Whales, Seabirds, and Penguins Aplenty

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Wildlife facts of the oft-overlooked South Orkneys

The South Orkney Islands are frequently forgotten as an Antarctic travel option.

But they shouldn’t be: Forming part of the Scotia Sea Islands tundra ecoregion, the South Orkneys are home to a healthy supply of wildlife despite their rough conditions.

Much of this wildlife represents core Antarctic animal attractions: penguins, seals, seabirds, and whales.

(Although, due to mass hunting, whales can be sadly rare in this region.)

While there are far more than eleven species in the South Orkney Islands, the following list includes some of the more popular varieties, along with a few fun facts about them.

1. Adélie penguins

Named after Adélie Land, an area in Antarctica claimed by the French, Adélie penguins are among the most recognizable penguins in Antarctica.

Their genus name, Pygoscelis, means “rump-legged.”

Adélie penguins follow the sun around the Antarctic regions, since the winter sun never entirely sets there. Some Adélie migrations have been as long as 17,600 km (10,900 miles).

Adélie penguins are one of only two penguin species to be found on the mainland of Antarctica, the other being emperor penguins.

2. Gentoo penguins

Nobody is sure why the word “gentoo” was applied to this penguin species, though it may have come from the Portuguese word gentio, which refers to gentiles.

Gentoo penguins are the third largest penguin species in the world.

Unlike other penguins, gentoos do not have a yearly migration cycle, and their weight and height increases the farther they live from the Antarctic Peninsula.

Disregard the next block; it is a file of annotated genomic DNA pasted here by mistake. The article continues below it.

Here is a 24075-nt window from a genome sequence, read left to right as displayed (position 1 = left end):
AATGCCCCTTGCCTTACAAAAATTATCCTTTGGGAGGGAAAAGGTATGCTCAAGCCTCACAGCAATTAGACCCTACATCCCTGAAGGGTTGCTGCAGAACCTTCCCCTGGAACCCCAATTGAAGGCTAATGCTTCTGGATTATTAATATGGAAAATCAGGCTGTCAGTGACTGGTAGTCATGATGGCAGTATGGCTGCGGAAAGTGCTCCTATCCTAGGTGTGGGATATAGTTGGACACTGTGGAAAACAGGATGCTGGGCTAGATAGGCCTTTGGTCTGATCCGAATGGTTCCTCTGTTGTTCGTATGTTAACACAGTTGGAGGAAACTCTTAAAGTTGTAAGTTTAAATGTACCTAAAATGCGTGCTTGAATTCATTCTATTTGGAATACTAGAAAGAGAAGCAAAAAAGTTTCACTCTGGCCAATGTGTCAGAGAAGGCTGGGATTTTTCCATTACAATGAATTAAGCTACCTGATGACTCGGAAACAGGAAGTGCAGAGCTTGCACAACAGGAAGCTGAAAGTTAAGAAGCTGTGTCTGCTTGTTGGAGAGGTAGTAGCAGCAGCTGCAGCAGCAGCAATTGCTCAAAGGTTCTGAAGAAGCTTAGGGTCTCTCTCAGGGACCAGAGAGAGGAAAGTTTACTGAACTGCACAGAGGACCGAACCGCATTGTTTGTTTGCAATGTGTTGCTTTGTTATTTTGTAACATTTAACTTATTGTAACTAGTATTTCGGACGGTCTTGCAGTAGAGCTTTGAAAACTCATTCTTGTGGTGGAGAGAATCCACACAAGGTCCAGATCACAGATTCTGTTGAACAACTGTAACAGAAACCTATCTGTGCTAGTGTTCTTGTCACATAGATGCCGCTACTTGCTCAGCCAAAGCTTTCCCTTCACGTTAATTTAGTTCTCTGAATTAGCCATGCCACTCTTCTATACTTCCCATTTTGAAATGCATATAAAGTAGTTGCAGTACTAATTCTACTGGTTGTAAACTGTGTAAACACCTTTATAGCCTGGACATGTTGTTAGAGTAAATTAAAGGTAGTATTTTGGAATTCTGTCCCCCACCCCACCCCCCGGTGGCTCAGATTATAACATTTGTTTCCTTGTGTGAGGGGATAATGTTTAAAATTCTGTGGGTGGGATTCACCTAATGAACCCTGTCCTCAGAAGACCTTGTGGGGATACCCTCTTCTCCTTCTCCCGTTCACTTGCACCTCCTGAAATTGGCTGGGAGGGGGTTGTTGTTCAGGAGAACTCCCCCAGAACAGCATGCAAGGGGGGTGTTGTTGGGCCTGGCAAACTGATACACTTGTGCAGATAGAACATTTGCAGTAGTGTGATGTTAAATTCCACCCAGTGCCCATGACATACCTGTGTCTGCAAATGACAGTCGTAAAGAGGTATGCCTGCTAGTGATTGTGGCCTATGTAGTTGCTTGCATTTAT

Gentoo penguins only breed in areas free of snow and ice, and cleanliness is vital: If the previous year’s nesting area is covered with waste or too trampled, gentoo penguins will relocate.

The gentoo penguin is the only species in the Antarctic Peninsula region that is expanding in numbers and distribution.

3. Chinstrap penguins

Chinstrap penguins are referred to as “stonebreaker penguins,” not because they collect stones for nests, but because their screech is so piercing it is said to break stones.

Outside of the breeding season, chinstrap penguins often congregate on icebergs.

They are closely related to gentoo penguins, though chinstrap penguins are actually decreasing in the Antarctic Peninsula area.

Chinstrap penguins are one of the most aggressive species of penguin and can lose half their weight during the breeding season.

4. Cape petrels

Cape petrels are the only member of the Daption genus.

They share a feature with other members of the Procellariidae family, creating oil in their stomachs that can be used as a source of nourishment on long flights, regurgitated to feed their young, or sprayed at predators.

Daption comes from ancient Greek and means “little devourer,” and the “Cape pigeon” alternative name comes from the bird’s habit of pecking at water while it eats.

Also, the “Cape” in the Cape petrel name refers to the Cape of Good Hope, where these birds were first identified.

Cape petrels are the only kind of marine bird with its distinct dappled coloring.

5. Snow petrels

One of the three species of bird to breed only in Antarctica, snow petrels are the only members of the Pagodroma genus.

Snow petrels have the southernmost breeding distribution of all birds.

Like many other seabirds, snow petrels have a gland above their nasal passage that excretes a saline solution. This helps them balance the amount of salt in their body, because of all the salt they consume while eating from the sea.

The name “petrel” comes from Peter the Apostle and was applied because of the bird’s ability to “run” on water in order to take off.

Pagodroma comes from the Greek words pagos, which means “ice,” and dromos, which means “a running course.”

6. Blue-eyed shags (Antarctic shags)